C.R. Cockerell RA (1788 - 1863)
RA Collection: Art
Although he built comparatively little, and only one of his buildings - the Ashmolean Museum and Taylorian Institute in Oxford - remains in the public eye, C.R. Cockerell (1788-1863) is described in Howard Colvin's A Biographical Dictionary of British Architects (3rd ed., 1995) as 'at once the most fastidious and the least pedantic of English neo-classical architects', and by a leading architectural historian of the period as quite simply 'the greatest English neo-classical architect of the 19th century' (Frank Salmon, Building on Ruins, Aldershot 2000, p.144).
Before he was 25 or had designed a single building, Cockerell was famous throughout Europe for his part in discovering in quick succession two of the most important and complete groups of ancient Greek sculpture ever found - the famous Ægina Marbles from the east pediment of the Temple of Aphaia on the Island of Ægina (these are now in the Glyptotek, Munich) and the so-called Phigaleian Marbles from the interior of the Temple of Apollo Epikourios at Bassae (or Bassai) in Arcadia, which were purchased for the British Museum in 1814. Feted in Florence and lionised in Rome for his intuitive knowledge and insight into the architecture and sculpture of the classical world, Cockerell almost abandoned the idea of becoming a practising architect to follow instead his true gifts as a 'professor of the beautiful in architecture'. Although his father, the architect S.P. Cockerell (1753-1827), persuaded him of the romantic folly of such a idea, he never lost the desire to communicate the wonder and excitement with which he had studied the surviving monuments of Greek and Roman antiquity during his early years abroad.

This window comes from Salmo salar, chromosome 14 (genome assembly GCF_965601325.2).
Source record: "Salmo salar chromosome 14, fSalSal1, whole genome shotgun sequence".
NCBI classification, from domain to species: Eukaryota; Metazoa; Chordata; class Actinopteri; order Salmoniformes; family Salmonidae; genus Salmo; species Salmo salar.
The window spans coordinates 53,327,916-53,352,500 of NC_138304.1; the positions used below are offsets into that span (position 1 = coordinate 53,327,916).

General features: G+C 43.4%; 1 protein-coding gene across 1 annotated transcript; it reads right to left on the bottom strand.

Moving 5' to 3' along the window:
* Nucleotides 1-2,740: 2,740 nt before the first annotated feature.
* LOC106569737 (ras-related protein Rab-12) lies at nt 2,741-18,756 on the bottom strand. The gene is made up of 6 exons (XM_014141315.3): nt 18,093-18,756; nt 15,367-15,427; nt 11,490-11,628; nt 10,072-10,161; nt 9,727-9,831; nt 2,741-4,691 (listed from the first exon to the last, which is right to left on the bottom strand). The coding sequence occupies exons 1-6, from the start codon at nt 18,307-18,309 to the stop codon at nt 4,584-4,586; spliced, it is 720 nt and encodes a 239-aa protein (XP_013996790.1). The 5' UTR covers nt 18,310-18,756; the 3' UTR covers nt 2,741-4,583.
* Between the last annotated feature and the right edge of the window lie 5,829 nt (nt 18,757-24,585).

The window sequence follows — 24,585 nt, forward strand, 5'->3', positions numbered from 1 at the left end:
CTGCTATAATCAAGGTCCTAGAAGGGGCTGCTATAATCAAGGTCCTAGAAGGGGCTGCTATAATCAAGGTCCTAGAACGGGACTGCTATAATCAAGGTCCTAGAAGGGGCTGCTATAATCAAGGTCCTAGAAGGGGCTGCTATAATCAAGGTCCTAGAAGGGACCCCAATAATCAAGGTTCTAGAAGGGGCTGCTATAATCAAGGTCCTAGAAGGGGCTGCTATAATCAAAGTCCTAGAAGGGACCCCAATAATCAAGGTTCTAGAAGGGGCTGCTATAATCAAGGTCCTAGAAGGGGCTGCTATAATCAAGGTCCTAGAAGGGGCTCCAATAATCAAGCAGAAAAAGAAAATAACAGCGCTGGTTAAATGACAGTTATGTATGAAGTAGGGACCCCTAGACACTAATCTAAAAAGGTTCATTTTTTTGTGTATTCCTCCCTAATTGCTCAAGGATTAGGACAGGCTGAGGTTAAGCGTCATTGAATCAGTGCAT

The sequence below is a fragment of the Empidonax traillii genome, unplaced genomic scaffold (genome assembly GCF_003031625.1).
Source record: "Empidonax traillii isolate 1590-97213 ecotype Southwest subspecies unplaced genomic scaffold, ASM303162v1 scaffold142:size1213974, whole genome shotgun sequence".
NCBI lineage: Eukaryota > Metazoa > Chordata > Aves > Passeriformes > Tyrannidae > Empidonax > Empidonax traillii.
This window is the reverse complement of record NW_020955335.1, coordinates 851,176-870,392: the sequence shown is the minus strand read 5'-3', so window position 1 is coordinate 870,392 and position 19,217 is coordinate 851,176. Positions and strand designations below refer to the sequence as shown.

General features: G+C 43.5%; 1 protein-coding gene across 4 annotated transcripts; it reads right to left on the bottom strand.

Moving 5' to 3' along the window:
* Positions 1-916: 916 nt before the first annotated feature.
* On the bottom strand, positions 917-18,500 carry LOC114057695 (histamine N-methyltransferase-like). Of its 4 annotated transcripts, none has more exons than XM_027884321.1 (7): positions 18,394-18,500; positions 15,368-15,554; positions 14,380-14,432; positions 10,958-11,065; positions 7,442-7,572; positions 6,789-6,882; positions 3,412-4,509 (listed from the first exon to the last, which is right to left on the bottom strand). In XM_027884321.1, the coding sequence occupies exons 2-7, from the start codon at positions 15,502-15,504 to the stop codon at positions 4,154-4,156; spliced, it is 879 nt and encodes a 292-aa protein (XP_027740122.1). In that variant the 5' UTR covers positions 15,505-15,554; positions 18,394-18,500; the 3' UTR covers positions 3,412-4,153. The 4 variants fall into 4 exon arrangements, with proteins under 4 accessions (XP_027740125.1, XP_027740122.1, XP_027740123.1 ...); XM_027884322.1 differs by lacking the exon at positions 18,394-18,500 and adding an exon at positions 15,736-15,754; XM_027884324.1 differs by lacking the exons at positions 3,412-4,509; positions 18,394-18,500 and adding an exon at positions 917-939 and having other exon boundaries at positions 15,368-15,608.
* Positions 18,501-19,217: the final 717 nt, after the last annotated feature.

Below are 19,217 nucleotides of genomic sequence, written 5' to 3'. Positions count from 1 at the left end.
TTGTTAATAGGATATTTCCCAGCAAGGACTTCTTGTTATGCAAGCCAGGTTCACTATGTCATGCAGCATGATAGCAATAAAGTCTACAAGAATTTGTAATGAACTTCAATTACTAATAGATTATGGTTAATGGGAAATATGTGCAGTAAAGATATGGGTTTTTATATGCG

At the heart of Cockerell's emotional experience of the power of the antique to fire the imagination lay an extraordinary visual sensitivity to the mass and volume of the components of architecture, which for him were never mere abstract, weightless forms or quotations borrowed from the past, but acted together as a constantly renewable expression of man's innate need to create beauty on earth.
1122 mm x 1711 mm